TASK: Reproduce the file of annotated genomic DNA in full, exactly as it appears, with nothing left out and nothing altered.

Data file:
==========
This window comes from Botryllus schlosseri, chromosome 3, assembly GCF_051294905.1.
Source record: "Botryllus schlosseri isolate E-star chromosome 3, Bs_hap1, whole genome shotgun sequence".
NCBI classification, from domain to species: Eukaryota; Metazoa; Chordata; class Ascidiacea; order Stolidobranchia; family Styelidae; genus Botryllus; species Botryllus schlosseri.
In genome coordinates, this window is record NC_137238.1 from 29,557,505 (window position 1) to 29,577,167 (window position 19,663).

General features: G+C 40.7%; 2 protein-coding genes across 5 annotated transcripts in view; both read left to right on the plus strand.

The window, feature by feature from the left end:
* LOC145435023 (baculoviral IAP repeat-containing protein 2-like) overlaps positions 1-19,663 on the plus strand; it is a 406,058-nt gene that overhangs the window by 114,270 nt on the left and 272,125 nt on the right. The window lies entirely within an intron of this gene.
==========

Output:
This window comes from Botryllus schlosseri, chromosome 3, assembly GCF_051294905.1.
Source record: "Botryllus schlosseri isolate E-star chromosome 3, Bs_hap1, whole genome shotgun sequence".
NCBI classification, from domain to species: Eukaryota; Metazoa; Chordata; class Ascidiacea; order Stolidobranchia; family Styelidae; genus Botryllus; species Botryllus schlosseri.
In genome coordinates, this window is record NC_137238.1 from 29,557,505 (window position 1) to 29,577,167 (window position 19,663).

General features: G+C 40.7%; 2 protein-coding genes across 5 annotated transcripts in view; both read left to right on the plus strand.

The window, feature by feature from the left end:
* LOC145435023 (baculoviral IAP repeat-containing protein 2-like) overlaps positions 1-19,663 on the plus strand; it is a 406,058-nt gene that overhangs the window by 114,270 nt on the left and 272,125 nt on the right. The window lies entirely within an intron of this gene.